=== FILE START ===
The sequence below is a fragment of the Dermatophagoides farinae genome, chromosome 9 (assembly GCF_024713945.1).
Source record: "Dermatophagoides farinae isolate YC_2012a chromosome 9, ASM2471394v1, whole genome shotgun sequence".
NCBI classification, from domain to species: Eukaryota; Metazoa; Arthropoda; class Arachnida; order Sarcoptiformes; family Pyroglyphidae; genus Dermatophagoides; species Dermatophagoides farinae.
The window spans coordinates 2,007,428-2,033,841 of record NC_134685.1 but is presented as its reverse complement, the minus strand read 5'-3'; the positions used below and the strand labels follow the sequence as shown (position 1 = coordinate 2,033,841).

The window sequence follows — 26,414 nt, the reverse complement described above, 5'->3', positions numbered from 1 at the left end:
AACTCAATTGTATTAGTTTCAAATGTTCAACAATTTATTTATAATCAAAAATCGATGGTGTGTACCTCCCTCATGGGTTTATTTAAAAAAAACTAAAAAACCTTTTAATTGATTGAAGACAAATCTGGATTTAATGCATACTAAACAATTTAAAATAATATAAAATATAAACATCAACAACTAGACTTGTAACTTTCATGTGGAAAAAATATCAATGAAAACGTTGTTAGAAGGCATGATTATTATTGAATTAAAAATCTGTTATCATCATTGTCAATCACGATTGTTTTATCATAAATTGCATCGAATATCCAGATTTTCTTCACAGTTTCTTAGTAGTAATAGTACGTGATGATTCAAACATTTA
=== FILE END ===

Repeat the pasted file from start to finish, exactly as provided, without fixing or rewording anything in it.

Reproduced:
The sequence below is a fragment of the Dermatophagoides farinae genome, chromosome 9 (assembly GCF_024713945.1).
Source record: "Dermatophagoides farinae isolate YC_2012a chromosome 9, ASM2471394v1, whole genome shotgun sequence".
NCBI classification, from domain to species: Eukaryota; Metazoa; Arthropoda; class Arachnida; order Sarcoptiformes; family Pyroglyphidae; genus Dermatophagoides; species Dermatophagoides farinae.
The window spans coordinates 2,007,428-2,033,841 of record NC_134685.1 but is presented as its reverse complement, the minus strand read 5'-3'; the positions used below and the strand labels follow the sequence as shown (position 1 = coordinate 2,033,841).

The window sequence follows — 26,414 nt, the reverse complement described above, 5'->3', positions numbered from 1 at the left end:
AACTCAATTGTATTAGTTTCAAATGTTCAACAATTTATTTATAATCAAAAATCGATGGTGTGTACCTCCCTCATGGGTTTATTTAAAAAAAACTAAAAAACCTTTTAATTGATTGAAGACAAATCTGGATTTAATGCATACTAAACAATTTAAAATAATATAAAATATAAACATCAACAACTAGACTTGTAACTTTCATGTGGAAAAAATATCAATGAAAACGTTGTTAGAAGGCATGATTATTATTGAATTAAAAATCTGTTATCATCATTGTCAATCACGATTGTTTTATCATAAATTGCATCGAATATCCAGATTTTCTTCACAGTTTCTTAGTAGTAATAGTACGTGATGATTCAAACATTTA